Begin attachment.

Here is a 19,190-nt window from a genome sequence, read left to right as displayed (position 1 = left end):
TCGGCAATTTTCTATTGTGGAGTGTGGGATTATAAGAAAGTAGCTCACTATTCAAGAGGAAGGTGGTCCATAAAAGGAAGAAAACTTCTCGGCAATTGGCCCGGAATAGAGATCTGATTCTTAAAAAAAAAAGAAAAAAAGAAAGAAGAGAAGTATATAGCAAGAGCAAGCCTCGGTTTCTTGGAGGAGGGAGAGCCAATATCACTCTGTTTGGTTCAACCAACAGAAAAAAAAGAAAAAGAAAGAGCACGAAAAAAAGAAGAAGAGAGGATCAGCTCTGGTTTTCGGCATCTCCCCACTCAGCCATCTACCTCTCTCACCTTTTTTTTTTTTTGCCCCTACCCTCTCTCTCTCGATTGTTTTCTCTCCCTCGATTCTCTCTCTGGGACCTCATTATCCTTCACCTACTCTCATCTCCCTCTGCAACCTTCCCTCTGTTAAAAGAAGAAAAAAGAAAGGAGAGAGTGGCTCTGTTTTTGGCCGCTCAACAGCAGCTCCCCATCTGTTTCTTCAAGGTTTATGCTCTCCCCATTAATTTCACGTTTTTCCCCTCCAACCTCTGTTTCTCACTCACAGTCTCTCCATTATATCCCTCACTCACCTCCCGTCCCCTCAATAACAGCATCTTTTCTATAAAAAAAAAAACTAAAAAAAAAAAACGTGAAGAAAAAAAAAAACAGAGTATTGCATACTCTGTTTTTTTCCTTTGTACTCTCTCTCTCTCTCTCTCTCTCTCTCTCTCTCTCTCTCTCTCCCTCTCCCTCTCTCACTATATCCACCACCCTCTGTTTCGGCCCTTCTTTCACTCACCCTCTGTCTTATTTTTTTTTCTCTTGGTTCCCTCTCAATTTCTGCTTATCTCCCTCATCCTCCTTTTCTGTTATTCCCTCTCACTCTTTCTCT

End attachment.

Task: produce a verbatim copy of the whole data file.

Here is a 19,190-nt window from a genome sequence, read left to right as displayed (position 1 = left end):
TCGGCAATTTTCTATTGTGGAGTGTGGGATTATAAGAAAGTAGCTCACTATTCAAGAGGAAGGTGGTCCATAAAAGGAAGAAAACTTCTCGGCAATTGGCCCGGAATAGAGATCTGATTCTTAAAAAAAAAAGAAAAAAAGAAAGAAGAGAAGTATATAGCAAGAGCAAGCCTCGGTTTCTTGGAGGAGGGAGAGCCAATATCACTCTGTTTGGTTCAACCAACAGAAAAAAAAGAAAAAGAAAGAGCACGAAAAAAAGAAGAAGAGAGGATCAGCTCTGGTTTTCGGCATCTCCCCACTCAGCCATCTACCTCTCTCACCTTTTTTTTTTTTTGCCCCTACCCTCTCTCTCTCGATTGTTTTCTCTCCCTCGATTCTCTCTCTGGGACCTCATTATCCTTCACCTACTCTCATCTCCCTCTGCAACCTTCCCTCTGTTAAAAGAAGAAAAAAGAAAGGAGAGAGTGGCTCTGTTTTTGGCCGCTCAACAGCAGCTCCCCATCTGTTTCTTCAAGGTTTATGCTCTCCCCATTAATTTCACGTTTTTCCCCTCCAACCTCTGTTTCTCACTCACAGTCTCTCCATTATATCCCTCACTCACCTCCCGTCCCCTCAATAACAGCATCTTTTCTATAAAAAAAAAAACTAAAAAAAAAAAACGTGAAGAAAAAAAAAAACAGAGTATTGCATACTCTGTTTTTTTCCTTTGTACTCTCTCTCTCTCTCTCTCTCTCTCTCTCTCTCTCTCTCTCTCCCTCTCCCTCTCTCACTATATCCACCACCCTCTGTTTCGGCCCTTCTTTCACTCACCCTCTGTCTTATTTTTTTTTCTCTTGGTTCCCTCTCAATTTCTGCTTATCTCCCTCATCCTCCTTTTCTGTTATTCCCTCTCACTCTTTCTCT